As pollution reaching alarming levels in Delhi, Veer Arjun Singh guides you how to protect yourself.
The Delhi government recently volunteered to pay for helicopters that will sprinkle water over the city to settle the dust and reduce the level of pollutants (particulate matter, or PM) in the air. But environmentalists and air quality experts have junked the idea.
At the time of writing this article, the maximum PM 2.5 and PM 10 levels in Delhi were above 350 and 450 -- the safe limits are 60 and 100 respectively.
At present, Delhi air is categorised at very poor to severe levels. Asthmatics have been advised to keep their relief medicine handy.
It is clear that framing a sound action plan will necessitate a lot of time, deliberation and political will.
But there are a few things that you can do to screen the air at an individual level. It will require altering your lifestyle, and you must.
Clean the air
Do air purifiers work? If yes, then how?
That's a vital questions one must ask before adopting any technology.
Yes, air purifiers are capable of minimising the pollutants and filtering the air in a closed environment to bring it to safe levels as recommended by the World Health Organisation. But the usage comes with a disclaimer.
Three layers of filtration make for a generic air purifier -- a pre-filter, a HEPA filter (high-efficiency particulate absorber) and a carbon filter.
The better the quality of these filters, the superior is the final product, and subsequently, more expensive.
This is called passive filtration. But here's the catch.
When you go to buy an air purifier, jargons such as negative ionisation and photocatylic oxidiser, et cetera are thrown at you to make you believe you are spending the extra buck to catch up with the latest technology.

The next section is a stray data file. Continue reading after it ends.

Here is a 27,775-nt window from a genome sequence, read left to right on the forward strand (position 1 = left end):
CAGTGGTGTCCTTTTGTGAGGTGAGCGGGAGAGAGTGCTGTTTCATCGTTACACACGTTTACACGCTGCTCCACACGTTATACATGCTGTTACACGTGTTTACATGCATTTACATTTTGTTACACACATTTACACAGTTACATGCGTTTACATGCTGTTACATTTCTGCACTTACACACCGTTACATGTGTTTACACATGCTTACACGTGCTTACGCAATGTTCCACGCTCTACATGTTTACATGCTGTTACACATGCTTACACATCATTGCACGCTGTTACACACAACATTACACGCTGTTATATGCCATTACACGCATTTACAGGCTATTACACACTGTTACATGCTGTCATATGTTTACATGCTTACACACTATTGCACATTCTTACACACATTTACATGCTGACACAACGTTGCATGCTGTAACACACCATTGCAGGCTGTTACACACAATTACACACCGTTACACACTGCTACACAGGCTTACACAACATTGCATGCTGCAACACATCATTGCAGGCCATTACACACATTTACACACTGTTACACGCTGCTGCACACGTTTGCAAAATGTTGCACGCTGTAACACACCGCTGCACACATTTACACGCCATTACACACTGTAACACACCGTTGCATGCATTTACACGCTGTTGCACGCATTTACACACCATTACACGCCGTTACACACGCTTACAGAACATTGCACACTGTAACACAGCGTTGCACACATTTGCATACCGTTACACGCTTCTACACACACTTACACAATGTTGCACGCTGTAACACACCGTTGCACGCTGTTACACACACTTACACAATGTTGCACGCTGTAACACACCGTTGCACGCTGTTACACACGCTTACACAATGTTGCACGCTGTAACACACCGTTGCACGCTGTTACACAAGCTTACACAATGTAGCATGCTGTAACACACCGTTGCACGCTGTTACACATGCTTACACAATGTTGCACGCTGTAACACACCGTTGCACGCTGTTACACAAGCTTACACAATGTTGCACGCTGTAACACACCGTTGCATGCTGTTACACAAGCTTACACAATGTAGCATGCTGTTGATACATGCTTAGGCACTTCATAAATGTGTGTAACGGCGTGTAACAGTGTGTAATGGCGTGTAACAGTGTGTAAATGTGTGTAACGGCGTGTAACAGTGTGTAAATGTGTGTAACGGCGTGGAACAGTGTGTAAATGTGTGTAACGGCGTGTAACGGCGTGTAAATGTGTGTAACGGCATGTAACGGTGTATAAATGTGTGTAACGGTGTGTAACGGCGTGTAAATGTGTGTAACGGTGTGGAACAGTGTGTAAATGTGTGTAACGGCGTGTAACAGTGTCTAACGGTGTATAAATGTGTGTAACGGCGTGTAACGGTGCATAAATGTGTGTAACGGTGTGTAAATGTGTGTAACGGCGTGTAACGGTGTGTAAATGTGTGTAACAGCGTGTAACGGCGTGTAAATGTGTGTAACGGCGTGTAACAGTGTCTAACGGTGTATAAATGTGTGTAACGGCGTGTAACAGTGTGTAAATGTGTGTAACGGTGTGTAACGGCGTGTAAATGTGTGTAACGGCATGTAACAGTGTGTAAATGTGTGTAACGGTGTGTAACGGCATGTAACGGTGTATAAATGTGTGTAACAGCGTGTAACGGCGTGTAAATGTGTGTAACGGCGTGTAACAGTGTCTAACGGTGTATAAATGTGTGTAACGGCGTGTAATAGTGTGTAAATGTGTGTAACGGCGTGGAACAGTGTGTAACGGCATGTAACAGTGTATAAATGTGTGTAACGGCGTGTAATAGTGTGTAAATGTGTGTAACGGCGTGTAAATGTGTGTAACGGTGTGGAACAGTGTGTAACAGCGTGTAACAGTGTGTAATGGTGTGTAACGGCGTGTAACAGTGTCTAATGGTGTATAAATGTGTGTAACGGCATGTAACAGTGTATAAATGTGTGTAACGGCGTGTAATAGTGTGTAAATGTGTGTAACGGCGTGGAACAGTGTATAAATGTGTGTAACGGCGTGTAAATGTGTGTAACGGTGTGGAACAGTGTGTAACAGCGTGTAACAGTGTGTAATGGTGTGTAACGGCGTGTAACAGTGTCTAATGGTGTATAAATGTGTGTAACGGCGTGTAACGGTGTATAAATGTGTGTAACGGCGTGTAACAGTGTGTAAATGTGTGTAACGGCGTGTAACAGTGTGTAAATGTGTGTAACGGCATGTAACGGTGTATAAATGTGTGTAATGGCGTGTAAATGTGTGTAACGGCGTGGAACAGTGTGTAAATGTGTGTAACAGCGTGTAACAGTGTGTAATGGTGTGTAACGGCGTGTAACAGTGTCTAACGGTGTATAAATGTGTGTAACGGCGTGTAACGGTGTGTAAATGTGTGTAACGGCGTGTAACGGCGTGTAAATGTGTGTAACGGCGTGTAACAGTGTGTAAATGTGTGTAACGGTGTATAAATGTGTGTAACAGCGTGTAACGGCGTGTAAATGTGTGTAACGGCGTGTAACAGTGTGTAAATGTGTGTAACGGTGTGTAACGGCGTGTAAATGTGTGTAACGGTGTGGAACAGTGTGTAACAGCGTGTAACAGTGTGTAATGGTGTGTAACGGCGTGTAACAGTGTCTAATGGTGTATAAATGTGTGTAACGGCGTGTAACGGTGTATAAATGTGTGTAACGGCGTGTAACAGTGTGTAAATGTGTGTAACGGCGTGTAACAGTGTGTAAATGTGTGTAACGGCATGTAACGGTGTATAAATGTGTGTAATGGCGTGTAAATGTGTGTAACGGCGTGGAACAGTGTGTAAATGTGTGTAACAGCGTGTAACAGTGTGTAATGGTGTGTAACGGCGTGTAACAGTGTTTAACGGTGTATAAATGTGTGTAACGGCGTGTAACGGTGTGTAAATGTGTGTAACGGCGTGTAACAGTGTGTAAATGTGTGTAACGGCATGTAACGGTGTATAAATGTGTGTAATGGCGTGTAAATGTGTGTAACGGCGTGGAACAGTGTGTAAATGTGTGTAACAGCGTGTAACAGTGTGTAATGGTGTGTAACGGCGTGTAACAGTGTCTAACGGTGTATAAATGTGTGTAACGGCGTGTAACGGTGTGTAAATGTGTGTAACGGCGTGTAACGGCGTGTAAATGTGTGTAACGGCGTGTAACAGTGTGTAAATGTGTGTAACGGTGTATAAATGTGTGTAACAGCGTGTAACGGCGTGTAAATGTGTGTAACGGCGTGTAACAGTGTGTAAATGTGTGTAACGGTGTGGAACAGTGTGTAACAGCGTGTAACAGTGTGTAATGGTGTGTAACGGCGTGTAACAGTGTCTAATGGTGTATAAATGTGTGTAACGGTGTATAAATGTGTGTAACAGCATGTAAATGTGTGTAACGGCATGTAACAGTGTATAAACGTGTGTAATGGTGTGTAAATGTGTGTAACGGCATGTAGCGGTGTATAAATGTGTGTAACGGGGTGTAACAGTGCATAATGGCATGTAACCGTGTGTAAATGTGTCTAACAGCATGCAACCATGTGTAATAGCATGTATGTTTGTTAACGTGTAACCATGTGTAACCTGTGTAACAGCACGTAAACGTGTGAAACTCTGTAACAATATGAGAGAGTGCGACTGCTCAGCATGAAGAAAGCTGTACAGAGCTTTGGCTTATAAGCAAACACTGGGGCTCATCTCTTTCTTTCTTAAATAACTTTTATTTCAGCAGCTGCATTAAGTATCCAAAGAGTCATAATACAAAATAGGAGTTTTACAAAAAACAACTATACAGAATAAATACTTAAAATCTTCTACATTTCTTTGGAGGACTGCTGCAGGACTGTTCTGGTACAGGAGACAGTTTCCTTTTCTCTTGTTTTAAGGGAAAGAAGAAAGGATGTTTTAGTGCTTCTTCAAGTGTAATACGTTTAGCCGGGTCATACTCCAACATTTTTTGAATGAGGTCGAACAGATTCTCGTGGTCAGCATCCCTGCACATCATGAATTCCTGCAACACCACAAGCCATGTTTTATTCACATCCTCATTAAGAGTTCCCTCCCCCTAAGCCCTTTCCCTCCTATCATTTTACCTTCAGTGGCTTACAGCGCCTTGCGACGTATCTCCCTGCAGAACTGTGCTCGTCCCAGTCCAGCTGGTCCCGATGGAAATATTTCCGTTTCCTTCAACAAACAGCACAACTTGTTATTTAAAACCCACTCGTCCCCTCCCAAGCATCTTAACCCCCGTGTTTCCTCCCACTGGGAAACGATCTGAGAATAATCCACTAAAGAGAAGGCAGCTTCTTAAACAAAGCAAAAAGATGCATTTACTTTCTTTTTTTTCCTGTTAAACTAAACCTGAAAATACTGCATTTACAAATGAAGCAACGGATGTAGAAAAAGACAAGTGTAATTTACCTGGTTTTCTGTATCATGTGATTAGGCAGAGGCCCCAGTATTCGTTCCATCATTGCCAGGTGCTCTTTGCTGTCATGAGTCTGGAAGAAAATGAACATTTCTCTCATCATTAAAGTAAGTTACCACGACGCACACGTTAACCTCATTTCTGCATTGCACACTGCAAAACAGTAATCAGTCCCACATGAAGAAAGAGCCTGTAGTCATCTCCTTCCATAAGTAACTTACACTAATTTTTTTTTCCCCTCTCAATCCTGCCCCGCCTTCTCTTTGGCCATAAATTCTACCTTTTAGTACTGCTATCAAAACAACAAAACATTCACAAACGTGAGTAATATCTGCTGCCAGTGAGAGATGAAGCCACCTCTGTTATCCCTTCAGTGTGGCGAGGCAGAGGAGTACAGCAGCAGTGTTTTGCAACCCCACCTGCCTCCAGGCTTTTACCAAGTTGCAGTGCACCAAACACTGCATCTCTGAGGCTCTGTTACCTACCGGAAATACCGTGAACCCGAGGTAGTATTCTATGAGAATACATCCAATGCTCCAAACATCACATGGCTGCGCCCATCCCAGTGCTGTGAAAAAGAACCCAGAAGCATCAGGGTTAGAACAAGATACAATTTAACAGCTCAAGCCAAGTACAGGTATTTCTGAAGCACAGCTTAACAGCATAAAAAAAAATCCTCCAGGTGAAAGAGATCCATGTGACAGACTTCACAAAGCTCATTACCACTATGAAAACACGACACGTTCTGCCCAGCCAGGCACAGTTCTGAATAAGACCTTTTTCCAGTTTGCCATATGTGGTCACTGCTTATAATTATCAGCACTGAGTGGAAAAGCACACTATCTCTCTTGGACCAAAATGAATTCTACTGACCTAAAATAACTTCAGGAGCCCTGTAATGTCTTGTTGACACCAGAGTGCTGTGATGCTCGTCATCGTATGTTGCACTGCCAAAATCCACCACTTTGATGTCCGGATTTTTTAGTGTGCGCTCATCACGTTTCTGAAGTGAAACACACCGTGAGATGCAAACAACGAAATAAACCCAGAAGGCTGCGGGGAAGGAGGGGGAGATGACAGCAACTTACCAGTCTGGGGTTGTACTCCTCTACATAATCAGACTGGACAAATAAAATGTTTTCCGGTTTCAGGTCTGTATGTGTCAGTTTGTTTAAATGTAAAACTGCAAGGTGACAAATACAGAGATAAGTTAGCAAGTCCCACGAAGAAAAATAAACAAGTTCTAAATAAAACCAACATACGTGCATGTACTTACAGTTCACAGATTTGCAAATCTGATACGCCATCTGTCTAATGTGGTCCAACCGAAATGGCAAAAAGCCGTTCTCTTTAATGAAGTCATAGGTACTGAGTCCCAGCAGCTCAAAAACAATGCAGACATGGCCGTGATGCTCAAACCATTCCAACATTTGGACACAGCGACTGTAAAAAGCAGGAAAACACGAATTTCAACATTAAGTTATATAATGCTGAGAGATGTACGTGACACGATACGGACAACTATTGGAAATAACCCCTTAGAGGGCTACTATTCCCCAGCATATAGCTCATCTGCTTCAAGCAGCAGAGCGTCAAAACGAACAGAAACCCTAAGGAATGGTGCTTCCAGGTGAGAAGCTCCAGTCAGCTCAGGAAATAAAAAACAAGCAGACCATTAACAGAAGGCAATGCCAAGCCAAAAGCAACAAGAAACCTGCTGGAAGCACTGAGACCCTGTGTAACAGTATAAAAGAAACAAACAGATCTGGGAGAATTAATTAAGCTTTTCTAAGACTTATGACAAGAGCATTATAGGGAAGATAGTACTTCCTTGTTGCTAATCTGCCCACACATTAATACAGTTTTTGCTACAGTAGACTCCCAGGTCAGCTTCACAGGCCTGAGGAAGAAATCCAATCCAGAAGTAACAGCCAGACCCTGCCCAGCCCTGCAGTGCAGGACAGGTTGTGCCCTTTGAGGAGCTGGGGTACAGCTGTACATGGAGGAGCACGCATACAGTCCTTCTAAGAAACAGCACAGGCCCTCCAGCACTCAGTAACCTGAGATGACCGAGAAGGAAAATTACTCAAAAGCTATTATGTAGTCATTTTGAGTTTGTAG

Barun Aggarwal, CEO of BreatheEasy Labs, warns against over sanitisation and marketing gimmicks.
The newer technology steps into realm of active filtration which, Aggarwal says, alters the molecular structure of the particulate matter.
He argues that the chemical change has by-products such as formaldehyde and the process is prone to side effects.
Jai Dhar Gupta, an air quality expert and CEO of Nirvana Being, seconds that one must steer clear of products with active filtration. Some brand recommendations for air purifiers are IQAir, Sharp and Airgle.
All air purifiers require yearly evaluation and the digital panels atop the machines that give current PM levels are inaccurate and a marketing gimmick, says Aggarwal.
It is a myth that plants clean the air.
Yes, plants absorb carbon dioxide and replace it with oxygen, but they are ineffective in countering the particulate matter.
"It requires eight plants per person to reach the optimum levels of oxygen," says Gupta.
Nonetheless, good plants to keep indoors are money plant, sansevieria and the sun-loving aloe vera by the window.
Step out and you are exposed to PM 2.5 and PM 10, carbon monoxide and other harmful greenhouse gasses at their worst.
The stagnant air that settles closer to the earth surface in winters is dense with particulate matter and the decreasing wind speed worsens the situation. Therefore, winters are more polluted.
What should you do when you don't have the luxury of a closed environment that you can control?
Pollution masks have become an absolute necessity.